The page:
Critics blast President Joe Biden’s apparent glance at his watch Sunday as he attends a solemn ceremony honoring the 13 U.S. troops killed in a suicide bomber attack last week in Afghanistan.
Biden and first lady Jill Biden were at Dover Air Force Base in Delaware for a dignified transfer, a military ritual honoring the remains of fallen service members who died in combat, The New York Post reported Monday.
Biden held his right hand up to his chest as flag-draped coffins were lifted off the Air Force C-17 Globemaster aircraft.
Biden was seen looking at his watch and then putting his arms behind him. This move was criticized by conservatives as well as veterans.
“Looks like he was being inconvenienced by having to show some respect for these American Heros [sic],” tweeted Samuel Williams, a disabled U.S. Army veteran.
“It’s true. Joe Biden checked his watch during the dignified transfer of the servicemembers (killed) in Afghanistan at the airport. You can see him jerk his left hand to pull the watch out from under his sleeve, then look down at it,” columnist Nicholas Fondacaro tweeted.
Former governor Mike Huckabee (Republican from Arkansas) said that Biden’s action made him recall a similar move by George H. W. Bush.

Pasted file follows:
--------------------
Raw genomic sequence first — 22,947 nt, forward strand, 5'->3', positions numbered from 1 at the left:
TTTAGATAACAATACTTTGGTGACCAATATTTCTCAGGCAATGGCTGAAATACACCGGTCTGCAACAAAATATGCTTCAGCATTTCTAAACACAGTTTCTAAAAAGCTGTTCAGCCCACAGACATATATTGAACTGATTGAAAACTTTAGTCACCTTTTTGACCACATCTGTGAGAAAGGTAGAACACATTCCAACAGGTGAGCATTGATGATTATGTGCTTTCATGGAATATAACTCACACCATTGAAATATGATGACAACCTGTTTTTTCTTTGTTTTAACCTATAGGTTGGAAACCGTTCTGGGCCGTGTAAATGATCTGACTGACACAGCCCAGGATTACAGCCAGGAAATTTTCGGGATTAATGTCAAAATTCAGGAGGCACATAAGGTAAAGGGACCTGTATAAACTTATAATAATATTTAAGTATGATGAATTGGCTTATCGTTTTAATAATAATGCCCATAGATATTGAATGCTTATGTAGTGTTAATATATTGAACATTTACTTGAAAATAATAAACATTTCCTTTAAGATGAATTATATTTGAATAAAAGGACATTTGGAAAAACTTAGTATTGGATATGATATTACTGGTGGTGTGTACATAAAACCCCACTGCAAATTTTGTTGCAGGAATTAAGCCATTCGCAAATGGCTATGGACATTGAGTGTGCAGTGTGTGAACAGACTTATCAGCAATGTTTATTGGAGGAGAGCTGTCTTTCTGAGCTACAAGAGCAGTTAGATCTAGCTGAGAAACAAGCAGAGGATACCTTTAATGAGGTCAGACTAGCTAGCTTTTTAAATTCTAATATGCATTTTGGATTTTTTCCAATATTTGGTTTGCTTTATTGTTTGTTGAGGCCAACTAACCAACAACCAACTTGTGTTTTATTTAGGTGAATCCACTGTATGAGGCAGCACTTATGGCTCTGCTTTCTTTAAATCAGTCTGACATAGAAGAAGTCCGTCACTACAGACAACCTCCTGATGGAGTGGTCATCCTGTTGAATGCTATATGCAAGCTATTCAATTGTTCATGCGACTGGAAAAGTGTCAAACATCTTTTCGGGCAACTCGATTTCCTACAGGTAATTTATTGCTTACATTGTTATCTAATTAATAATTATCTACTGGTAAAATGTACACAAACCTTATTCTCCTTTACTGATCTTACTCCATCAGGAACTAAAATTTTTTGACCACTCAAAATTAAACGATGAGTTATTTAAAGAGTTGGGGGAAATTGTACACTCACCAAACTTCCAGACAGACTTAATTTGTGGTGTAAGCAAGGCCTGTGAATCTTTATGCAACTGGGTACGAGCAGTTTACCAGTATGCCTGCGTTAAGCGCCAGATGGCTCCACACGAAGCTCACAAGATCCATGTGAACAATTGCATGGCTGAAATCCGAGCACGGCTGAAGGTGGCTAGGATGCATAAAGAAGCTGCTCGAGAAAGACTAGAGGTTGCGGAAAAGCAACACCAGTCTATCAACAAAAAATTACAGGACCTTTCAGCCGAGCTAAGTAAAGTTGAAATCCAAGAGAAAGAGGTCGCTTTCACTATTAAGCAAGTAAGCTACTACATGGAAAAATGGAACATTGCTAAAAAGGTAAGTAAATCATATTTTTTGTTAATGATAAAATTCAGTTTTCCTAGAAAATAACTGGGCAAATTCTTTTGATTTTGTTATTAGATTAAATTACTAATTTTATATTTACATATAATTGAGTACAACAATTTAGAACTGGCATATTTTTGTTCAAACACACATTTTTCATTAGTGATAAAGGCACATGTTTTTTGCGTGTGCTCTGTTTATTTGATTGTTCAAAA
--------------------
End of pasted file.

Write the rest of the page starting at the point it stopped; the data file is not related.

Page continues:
“Many of us remember Pres Bush 41 checking his watch during a debate and how awful it looked (even though we all felt same way about that debate.) But this is shocking and will be remembered,” Huckabee tweeted.
Ronny Jackson (Republican from Texas) criticized Biden’s gesture via a tweet
“Apparently our Commander-in-Chief has better things to do than honor the 13 service members who died on his watch? I’m DISGUSTED! God bless these heroes and their loved ones. They deserved better,” tweeted Jackson, a former White House physician.
Nile Gardiner, a foreign policy analyst and former aide to ex-British Prime Minister Margaret Thatcher, tweeted: “There is nothing more important than paying your respects to America’s fallen war heroes, Mr. President.”
An ISIS-K suicide bomber attack on Kabul killed 13 soldiers, including one Marine, one Navy sailor, and one Army soldier. They were helping to evacuate Afghans and Americans after the Taliban took control of Afghanistan.